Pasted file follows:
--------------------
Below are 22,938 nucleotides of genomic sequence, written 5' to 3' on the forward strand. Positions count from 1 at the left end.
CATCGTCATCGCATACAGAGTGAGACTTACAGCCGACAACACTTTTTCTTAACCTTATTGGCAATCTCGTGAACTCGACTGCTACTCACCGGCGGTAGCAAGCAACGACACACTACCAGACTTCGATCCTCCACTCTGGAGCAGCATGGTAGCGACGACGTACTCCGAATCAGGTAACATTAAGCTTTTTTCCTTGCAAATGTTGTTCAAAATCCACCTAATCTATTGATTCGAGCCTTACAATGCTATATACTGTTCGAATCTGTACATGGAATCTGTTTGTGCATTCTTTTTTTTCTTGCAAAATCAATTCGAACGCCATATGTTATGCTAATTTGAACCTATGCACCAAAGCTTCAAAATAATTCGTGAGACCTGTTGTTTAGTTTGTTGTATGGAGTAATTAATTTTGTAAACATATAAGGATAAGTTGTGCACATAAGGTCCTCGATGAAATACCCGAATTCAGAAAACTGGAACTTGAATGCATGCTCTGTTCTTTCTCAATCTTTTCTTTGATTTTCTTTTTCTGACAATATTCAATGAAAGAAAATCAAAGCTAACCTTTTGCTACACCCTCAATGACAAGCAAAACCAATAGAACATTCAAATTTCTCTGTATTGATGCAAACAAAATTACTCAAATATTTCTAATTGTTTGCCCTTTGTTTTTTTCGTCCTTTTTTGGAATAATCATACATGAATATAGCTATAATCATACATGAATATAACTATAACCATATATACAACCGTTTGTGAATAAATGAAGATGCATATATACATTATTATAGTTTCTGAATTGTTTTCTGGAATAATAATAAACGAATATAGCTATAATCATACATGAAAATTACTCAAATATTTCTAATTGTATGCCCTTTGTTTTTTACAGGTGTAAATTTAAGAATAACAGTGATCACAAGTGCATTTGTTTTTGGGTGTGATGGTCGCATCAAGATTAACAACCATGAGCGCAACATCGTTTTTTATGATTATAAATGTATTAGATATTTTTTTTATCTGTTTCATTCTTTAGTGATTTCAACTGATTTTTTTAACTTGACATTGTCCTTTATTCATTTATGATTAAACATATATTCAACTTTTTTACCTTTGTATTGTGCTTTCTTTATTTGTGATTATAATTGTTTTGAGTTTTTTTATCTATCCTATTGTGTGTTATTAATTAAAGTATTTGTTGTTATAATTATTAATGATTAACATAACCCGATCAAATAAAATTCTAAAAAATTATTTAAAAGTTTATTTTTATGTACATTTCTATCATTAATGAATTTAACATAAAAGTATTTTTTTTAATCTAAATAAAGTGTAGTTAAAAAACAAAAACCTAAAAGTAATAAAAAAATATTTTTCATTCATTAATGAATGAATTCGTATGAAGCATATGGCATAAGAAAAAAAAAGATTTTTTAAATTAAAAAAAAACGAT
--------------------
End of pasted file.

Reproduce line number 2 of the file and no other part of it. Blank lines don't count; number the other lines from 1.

CATCGTCATCGCATACAGAGTGAGACTTACAGCCGACAACACTTTTTCTTAACCTTATTGGCAATCTCGTGAACTCGACTGCTACTCACCGGCGGTAGCAAGCAACGACACACTACCAGACTTCGATCCTCCACTCTGGAGCAGCATGGTAGCGACGACGTACTCCGAATCAGGTAACATTAAGCTTTTTTCCTTGCAAATGTTGTTCAAAATCCACCTAATCTATTGATTCGAGCCTTACAATGCTATATACTGTTCGAATCTGTACATGGAATCTGTTTGTGCATTCTTTTTTTTCTTGCAAAATCAATTCGAACGCCATATGTTATGCTAATTTGAACCTATGCACCAAAGCTTCAAAATAATTCGTGAGACCTGTTGTTTAGTTTGTTGTATGGAGTAATTAATTTTGTAAACATATAAGGATAAGTTGTGCACATAAGGTCCTCGATGAAATACCCGAATTCAGAAAACTGGAACTTGAATGCATGCTCTGTTCTTTCTCAATCTTTTCTTTGATTTTCTTTTTCTGACAATATTCAATGAAAGAAAATCAAAGCTAACCTTTTGCTACACCCTCAATGACAAGCAAAACCAATAGAACATTCAAATTTCTCTGTATTGATGCAAACAAAATTACTCAAATATTTCTAATTGTTTGCCCTTTGTTTTTTTCGTCCTTTTTTGGAATAATCATACATGAATATAGCTATAATCATACATGAATATAACTATAACCATATATACAACCGTTTGTGAATAAATGAAGATGCATATATACATTATTATAGTTTCTGAATTGTTTTCTGGAATAATAATAAACGAATATAGCTATAATCATACATGAAAATTACTCAAATATTTCTAATTGTATGCCCTTTGTTTTTTACAGGTGTAAATTTAAGAATAACAGTGATCACAAGTGCATTTGTTTTTGGGTGTGATGGTCGCATCAAGATTAACAACCATGAGCGCAACATCGTTTTTTATGATTATAAATGTATTAGATATTTTTTTTATCTGTTTCATTCTTTAGTGATTTCAACTGATTTTTTTAACTTGACATTGTCCTTTATTCATTTATGATTAAACATATATTCAACTTTTTTACCTTTGTATTGTGCTTTCTTTATTTGTGATTATAATTGTTTTGAGTTTTTTTATCTATCCTATTGTGTGTTATTAATTAAAGTATTTGTTGTTATAATTATTAATGATTAACATAACCCGATCAAATAAAATTCTAAAAAATTATTTAAAAGTTTATTTTTATGTACATTTCTATCATTAATGAATTTAACATAAAAGTATTTTTTTTAATCTAAATAAAGTGTAGTTAAAAAACAAAAACCTAAAAGTAATAAAAAAATATTTTTCATTCATTAATGAATGAATTCGTATGAAGCATATGGCATAAGAAAAAAAAAGATTTTTTAAATTAAAAAAAAACGAT